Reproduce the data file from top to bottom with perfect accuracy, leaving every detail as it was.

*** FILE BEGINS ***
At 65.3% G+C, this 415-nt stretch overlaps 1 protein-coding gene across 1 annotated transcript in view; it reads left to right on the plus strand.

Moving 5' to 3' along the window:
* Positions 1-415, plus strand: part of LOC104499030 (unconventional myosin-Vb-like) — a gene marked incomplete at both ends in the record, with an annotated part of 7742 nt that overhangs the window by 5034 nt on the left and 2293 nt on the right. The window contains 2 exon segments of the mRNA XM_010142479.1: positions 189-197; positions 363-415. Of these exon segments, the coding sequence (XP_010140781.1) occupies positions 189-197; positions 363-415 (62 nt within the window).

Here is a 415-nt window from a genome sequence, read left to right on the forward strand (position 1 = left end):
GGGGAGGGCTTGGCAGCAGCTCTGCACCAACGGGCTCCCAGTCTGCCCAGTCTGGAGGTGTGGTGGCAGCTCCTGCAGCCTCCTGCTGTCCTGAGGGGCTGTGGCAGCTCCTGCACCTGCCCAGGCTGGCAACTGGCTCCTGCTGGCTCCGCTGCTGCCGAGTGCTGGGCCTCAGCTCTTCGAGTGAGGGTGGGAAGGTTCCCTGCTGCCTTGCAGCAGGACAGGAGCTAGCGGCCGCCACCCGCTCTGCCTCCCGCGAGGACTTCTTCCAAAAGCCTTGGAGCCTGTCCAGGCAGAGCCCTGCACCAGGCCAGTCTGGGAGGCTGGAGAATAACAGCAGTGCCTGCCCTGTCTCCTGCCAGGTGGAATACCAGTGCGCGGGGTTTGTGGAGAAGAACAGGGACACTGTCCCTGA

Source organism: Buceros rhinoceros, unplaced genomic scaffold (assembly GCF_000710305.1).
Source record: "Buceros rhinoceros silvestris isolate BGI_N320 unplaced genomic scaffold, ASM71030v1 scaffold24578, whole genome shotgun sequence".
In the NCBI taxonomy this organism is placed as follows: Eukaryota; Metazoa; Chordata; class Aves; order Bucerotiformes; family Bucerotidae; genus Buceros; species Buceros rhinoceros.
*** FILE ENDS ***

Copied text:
At 65.3% G+C, this 415-nt stretch overlaps 1 protein-coding gene across 1 annotated transcript in view; it reads left to right on the plus strand.

Moving 5' to 3' along the window:
* Positions 1-415, plus strand: part of LOC104499030 (unconventional myosin-Vb-like) — a gene marked incomplete at both ends in the record, with an annotated part of 7742 nt that overhangs the window by 5034 nt on the left and 2293 nt on the right. The window contains 2 exon segments of the mRNA XM_010142479.1: positions 189-197; positions 363-415. Of these exon segments, the coding sequence (XP_010140781.1) occupies positions 189-197; positions 363-415 (62 nt within the window).

Here is a 415-nt window from a genome sequence, read left to right on the forward strand (position 1 = left end):
GGGGAGGGCTTGGCAGCAGCTCTGCACCAACGGGCTCCCAGTCTGCCCAGTCTGGAGGTGTGGTGGCAGCTCCTGCAGCCTCCTGCTGTCCTGAGGGGCTGTGGCAGCTCCTGCACCTGCCCAGGCTGGCAACTGGCTCCTGCTGGCTCCGCTGCTGCCGAGTGCTGGGCCTCAGCTCTTCGAGTGAGGGTGGGAAGGTTCCCTGCTGCCTTGCAGCAGGACAGGAGCTAGCGGCCGCCACCCGCTCTGCCTCCCGCGAGGACTTCTTCCAAAAGCCTTGGAGCCTGTCCAGGCAGAGCCCTGCACCAGGCCAGTCTGGGAGGCTGGAGAATAACAGCAGTGCCTGCCCTGTCTCCTGCCAGGTGGAATACCAGTGCGCGGGGTTTGTGGAGAAGAACAGGGACACTGTCCCTGA

Source organism: Buceros rhinoceros, unplaced genomic scaffold (assembly GCF_000710305.1).
Source record: "Buceros rhinoceros silvestris isolate BGI_N320 unplaced genomic scaffold, ASM71030v1 scaffold24578, whole genome shotgun sequence".
In the NCBI taxonomy this organism is placed as follows: Eukaryota; Metazoa; Chordata; class Aves; order Bucerotiformes; family Bucerotidae; genus Buceros; species Buceros rhinoceros.